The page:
22. The system of claim 14, further comprising drive means for driving the rotation of said metal railcar wheel wherein said drive means is local to the railcar or external to the railcar.
23. A method for on site maintenance of metal railcar wheels, wherein said metal railcar wheels are atop an existing rail track and are secured to a carriage assembly, the method comprising the steps of:
erecting a portable, stationary guide rail system about said carriage assembly;
supporting said portable, stationary guide rail substantially exteriorly to either side of said existing rail track;
erecting a portable, traveling guide rail system atop said portable stationary guide rail system;
placing a lathe system atop said portable, traversing guide rail system;
moving said portable, traversing guide rail along the erected portable, stationary guide rail system to a position proximate said carriage assembly;
moving said lathe system along the erected, portable traversing guide rail system to a position proximate one of said metal railcar wheels; and
grinding said one of said metal, railcar wheels to a desired profile with said lathe system.
24. The method of claim 23, wherein said step of supporting is performed utilizing a plurality of telescoping jacks.
25. The method of claim 23, wherein step of erecting said portable, stationary guide rail system includes erecting a pair of anterior side rails and a pair of exterior side rails.
26. The method of claim 23, wherein said step of erecting said portable, stationary guide rail system includes erecting a forward and a rearward cross-member, wherein said forward and rearward cross-members rest upon said existing rail track.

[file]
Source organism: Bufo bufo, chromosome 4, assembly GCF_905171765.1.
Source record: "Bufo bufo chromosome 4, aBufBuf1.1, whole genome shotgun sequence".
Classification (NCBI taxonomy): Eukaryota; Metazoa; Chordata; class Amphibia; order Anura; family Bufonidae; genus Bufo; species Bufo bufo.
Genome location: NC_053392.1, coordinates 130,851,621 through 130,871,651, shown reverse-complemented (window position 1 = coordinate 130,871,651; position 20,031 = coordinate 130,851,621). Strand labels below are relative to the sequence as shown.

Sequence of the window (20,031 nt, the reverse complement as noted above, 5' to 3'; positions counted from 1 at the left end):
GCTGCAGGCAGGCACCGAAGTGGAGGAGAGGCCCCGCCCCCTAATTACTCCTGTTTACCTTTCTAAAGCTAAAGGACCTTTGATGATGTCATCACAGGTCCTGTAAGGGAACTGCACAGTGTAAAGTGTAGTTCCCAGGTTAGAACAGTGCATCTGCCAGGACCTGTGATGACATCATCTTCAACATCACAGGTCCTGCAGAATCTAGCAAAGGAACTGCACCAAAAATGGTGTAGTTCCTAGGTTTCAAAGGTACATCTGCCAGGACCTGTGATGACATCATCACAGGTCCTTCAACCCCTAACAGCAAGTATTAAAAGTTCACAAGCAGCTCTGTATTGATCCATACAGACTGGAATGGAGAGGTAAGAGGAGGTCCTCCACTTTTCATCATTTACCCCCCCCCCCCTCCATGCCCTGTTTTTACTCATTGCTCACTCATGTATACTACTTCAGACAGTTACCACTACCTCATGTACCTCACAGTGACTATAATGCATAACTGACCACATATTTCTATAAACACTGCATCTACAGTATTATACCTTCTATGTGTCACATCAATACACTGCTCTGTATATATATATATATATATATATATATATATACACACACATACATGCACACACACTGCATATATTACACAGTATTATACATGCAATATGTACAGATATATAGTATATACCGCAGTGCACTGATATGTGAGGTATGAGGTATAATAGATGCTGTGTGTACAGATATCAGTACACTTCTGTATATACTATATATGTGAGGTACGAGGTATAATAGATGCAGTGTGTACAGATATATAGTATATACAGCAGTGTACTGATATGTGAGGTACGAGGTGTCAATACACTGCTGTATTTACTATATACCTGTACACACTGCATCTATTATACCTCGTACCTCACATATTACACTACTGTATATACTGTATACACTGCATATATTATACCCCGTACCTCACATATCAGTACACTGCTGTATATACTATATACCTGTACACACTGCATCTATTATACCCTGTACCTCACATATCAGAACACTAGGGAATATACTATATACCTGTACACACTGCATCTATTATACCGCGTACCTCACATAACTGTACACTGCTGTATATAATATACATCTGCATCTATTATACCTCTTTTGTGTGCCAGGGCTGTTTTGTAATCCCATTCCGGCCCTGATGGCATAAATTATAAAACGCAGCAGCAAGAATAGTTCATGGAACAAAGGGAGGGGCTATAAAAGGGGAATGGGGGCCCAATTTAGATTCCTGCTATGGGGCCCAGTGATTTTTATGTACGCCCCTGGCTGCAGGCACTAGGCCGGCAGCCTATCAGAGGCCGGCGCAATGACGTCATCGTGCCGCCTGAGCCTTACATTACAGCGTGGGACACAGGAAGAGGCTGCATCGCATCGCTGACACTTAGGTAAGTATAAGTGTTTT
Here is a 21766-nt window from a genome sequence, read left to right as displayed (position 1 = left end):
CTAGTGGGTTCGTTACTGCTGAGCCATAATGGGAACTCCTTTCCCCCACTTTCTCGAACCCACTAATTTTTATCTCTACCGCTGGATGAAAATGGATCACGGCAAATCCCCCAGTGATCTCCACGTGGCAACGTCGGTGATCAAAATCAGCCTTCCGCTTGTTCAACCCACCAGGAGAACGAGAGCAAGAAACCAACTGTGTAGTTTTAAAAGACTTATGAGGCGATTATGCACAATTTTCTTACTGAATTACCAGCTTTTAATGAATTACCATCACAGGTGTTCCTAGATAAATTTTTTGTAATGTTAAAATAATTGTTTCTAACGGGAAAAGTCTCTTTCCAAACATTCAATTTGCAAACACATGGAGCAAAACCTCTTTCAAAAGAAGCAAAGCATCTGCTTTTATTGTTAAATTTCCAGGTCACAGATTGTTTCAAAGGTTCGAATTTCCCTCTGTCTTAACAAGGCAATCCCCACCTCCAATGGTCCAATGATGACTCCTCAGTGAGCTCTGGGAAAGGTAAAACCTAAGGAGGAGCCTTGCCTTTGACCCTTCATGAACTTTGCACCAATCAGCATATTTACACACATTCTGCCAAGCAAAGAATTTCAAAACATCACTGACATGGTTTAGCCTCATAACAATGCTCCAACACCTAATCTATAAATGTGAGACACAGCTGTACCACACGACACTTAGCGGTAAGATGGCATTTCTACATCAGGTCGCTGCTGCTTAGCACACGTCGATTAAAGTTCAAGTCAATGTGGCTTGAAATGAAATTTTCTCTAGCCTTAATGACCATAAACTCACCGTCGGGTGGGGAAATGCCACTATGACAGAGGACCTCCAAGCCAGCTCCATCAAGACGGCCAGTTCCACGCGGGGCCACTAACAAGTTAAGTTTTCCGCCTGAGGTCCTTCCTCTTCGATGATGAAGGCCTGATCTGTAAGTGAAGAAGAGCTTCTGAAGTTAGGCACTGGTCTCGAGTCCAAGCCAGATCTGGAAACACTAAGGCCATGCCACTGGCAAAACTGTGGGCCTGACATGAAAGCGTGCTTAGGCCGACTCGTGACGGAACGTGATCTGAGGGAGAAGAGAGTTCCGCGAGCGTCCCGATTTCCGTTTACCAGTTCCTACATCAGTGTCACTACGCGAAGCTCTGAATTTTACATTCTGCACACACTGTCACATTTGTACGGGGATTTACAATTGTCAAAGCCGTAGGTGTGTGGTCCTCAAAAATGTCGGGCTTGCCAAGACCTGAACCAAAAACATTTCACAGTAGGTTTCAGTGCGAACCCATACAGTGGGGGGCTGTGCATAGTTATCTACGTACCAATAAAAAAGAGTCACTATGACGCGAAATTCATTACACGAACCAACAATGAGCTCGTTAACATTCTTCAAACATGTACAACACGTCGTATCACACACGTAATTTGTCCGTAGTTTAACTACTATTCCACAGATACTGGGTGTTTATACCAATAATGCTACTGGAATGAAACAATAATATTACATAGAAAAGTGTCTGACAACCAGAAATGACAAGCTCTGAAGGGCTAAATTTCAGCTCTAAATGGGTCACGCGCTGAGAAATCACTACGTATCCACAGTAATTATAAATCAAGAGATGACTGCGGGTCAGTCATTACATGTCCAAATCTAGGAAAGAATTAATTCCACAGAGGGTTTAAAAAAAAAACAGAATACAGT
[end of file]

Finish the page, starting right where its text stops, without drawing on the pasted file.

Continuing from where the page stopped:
27. The method of claim 23, wherein said step of moving said portable, traversing guide rail system comprises rolling said portable, traversing guide rail system.
28. The method of claim 27, wherein said rolling occurs within a track of the erected portable, stationary guide rail system.
29. The method of claim 23, further comprising the step of clamping the erected, portable traversing guide rail system to said existing rail track.
30. The method of claim 23, further comprising the step of independently powering said lathe system.
31. The method of claim 23, further comprising the step of controlling the position of said lathe system to achieve said desired profile.
32. The method of claim 31, wherein the step of controlling comprises controlling the position of said lathe system along three axes of motion.
33. The method of claim 23, further comprising the step of driving said metal railcar wheel with a motor and drive system that is local to the railcar or external to the railcar.
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US8789448B2 (en) 2010-09-20 2014-07-29 Hjr Equipment Rental, Inc. System for and method of re-profiling locomotive and rail car wheels
US9358650B2 (en) 2008-07-10 2016-06-07 Hjr Equipment Rental, Inc. System for and method of re-profiling locomotive and rail car wheels
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US8171829B2 (en) 2006-06-26 2012-05-08 Euromaint Ab Device for lifting at least one wheel of a railbound vehicle
US20100154606A1 (en) * 2006-06-26 2010-06-24 Euromaint Ab device for lifting at least one wheel of a railbound vehicle
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US20130192430A1 (en) * 2008-07-10 2013-08-01 Hjr Equipment Rental, Inc. Portable profiler for locomotive or railcar wheels
US8408105B2 (en) 2008-07-10 2013-04-02 Hjr Equipment Rental, Inc. Portable profiler for locomotive or railcar wheels
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US8186250B2 (en) 2008-07-10 2012-05-29 Hjr Equipment Rental, Inc. Wheel lathe for railroad cars and locomotives
US9358650B2 (en) 2008-07-10 2016-06-07 Hjr Equipment Rental, Inc. System for and method of re-profiling locomotive and rail car wheels
EP2303493A4 (en) * 2008-07-10 2011-11-30 Hjr Equipment Rental Inc Lathe for train wheels
EP2159126A1 (en) * 2008-08-12 2010-03-03 EuroMaint AB A lathing device
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US8702060B2 (en) 2008-09-09 2014-04-22 Euromaint Ab Lifting device